Cybersecurity tools that employ immersive technologies such as virtual reality and augmented reality could attract millennials and post-millennials to IT security careers, a new study shows.
Across the globe, the IT security industry is expected to face a talent shortfall of 1.8 million workers by 2022. But the Immersive Technologies & The Future of Cybersecurity report - a survey of 524 US residents between 16-to 24-years old - shows that virtual reality tools could attract security talent: some 74% of the survey respondents say they are likely to pursue an IT security career if cybersecurity tools incorporate virtual reality and augmented reality technologies.
Additionally, 77% of survey respondents say they would enjoy using these tools if that were the case, according to the ESG study commissioned by ProtectWise.
The majority of survey respondents already have extensive exposure to virtual reality and augmented reality technologies through online and video games, the report notes. According to the survey:
"These kids are highly exposed to gaming principles and are aware of spatial familiarity," says Gene Stevens, co-founder and CTO of ProtectWise. "I was shocked by their positive response to pursuing a career in cybersecurity. I was expecting to see more resistance."
ProtectWise, which is beta-testing its so-called Immersive Grid SOC service that includes a 3D visual layer for monitoring security alerts, commissioned the report to determine what if any correlation exists between virtual reality and augmented cybersecurity tools and recruiting future infosec professionals. Immersive Grid uses both virtual reality andaugmented reality.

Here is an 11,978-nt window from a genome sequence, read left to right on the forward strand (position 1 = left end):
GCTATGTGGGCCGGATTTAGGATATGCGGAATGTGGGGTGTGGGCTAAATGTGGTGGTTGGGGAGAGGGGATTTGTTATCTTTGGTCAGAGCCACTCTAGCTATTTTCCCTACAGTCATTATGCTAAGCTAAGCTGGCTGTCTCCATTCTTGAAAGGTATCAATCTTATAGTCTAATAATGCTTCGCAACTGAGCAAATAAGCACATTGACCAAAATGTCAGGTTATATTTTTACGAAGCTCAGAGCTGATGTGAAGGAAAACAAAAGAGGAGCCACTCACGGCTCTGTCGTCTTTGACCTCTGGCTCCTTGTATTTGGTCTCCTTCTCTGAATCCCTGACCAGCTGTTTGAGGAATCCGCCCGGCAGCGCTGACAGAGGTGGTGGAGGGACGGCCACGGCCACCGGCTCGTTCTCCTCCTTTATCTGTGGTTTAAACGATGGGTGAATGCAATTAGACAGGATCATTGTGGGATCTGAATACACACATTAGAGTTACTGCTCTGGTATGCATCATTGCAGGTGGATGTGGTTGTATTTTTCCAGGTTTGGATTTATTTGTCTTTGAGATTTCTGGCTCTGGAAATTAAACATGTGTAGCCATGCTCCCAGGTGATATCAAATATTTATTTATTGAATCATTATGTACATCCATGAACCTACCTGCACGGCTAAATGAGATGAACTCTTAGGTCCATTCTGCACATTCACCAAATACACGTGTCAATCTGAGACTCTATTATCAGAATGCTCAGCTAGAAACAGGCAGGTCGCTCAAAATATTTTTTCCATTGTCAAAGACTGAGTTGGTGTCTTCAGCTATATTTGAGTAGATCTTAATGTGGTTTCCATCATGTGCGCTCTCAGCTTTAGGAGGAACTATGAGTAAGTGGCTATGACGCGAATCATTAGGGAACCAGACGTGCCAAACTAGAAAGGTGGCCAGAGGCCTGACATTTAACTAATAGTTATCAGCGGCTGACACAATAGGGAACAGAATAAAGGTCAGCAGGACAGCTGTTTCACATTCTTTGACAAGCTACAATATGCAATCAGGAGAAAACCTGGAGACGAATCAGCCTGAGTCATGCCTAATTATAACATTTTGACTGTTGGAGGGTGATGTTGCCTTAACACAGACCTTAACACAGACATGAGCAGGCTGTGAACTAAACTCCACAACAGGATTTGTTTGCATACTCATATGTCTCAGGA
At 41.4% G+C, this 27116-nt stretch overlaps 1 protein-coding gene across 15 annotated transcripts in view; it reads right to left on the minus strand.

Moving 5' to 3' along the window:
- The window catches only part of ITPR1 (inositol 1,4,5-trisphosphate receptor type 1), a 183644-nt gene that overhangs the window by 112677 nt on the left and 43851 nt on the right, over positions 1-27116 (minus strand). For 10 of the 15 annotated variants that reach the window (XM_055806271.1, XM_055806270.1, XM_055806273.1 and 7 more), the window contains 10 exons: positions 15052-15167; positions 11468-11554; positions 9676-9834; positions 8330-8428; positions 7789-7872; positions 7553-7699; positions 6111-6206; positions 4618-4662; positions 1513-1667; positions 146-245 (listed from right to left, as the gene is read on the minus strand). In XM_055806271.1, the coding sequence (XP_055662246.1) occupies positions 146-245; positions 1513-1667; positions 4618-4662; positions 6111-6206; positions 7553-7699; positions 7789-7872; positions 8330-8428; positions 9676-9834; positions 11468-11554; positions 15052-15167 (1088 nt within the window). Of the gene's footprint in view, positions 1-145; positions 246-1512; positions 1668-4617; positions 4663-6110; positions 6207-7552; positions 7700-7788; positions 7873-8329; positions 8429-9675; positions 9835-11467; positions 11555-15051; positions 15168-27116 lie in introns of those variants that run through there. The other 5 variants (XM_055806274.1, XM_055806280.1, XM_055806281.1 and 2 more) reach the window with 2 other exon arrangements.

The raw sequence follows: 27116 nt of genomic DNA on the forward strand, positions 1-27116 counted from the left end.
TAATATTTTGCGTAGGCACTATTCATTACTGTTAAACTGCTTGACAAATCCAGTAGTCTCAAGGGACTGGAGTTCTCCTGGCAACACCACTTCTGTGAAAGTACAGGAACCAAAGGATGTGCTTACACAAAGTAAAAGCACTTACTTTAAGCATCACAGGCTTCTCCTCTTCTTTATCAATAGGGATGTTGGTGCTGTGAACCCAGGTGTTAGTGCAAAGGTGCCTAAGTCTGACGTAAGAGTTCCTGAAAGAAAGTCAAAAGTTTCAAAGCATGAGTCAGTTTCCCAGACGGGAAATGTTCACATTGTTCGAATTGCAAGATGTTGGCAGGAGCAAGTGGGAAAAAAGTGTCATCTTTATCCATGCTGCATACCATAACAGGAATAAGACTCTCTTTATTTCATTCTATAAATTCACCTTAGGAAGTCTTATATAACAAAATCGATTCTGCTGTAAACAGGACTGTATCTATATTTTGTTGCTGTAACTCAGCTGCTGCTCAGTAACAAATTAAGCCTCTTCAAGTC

"We did the survey to see if it makes sense to draw millennials and post-millennials to the platform, IT and cybersecurity as a job," Stevens says.
Some 67% percent of survey respondents haven't taken a cybersecurity class in school, with 65% of that group saying the reason is that their educational institution didn't offer such courses. Nearly a quarter of survey respondents say they avoided cybersecurity courses due to a lack of interest, while 15% say they don't have enough technical knowledge to take these classes.
Takeaway for Employers
Although Stevens estimates few companies are offering virtual reality and augmented reality in their cybersecurity tools, he hopes the numbers will grow because of the potential to attract new hires to the IT security workforce.
Meantime, some 33% of respondents are interested in a video-game development career, while 9% want to pursue a cybersecurity career.
Stevens notes by infusing immersive technologies as seen in video games into cybersecurity tools the IT security industry stands a better chance of winning over more prospective job candidates.
Join Dark Reading LIVE for two days of practical cyber defense discussions. Learn from the industry’s most knowledgeable IT security experts. Check out the INsecurity agenda here.
Dawn Kawamoto is an Associate Editor for Dark Reading, where she covers cybersecurity news and trends. She is an award-winning journalist who has written and edited technology, management, leadership, career, finance, and innovation stories for such publications as CNET's ... View Full Bio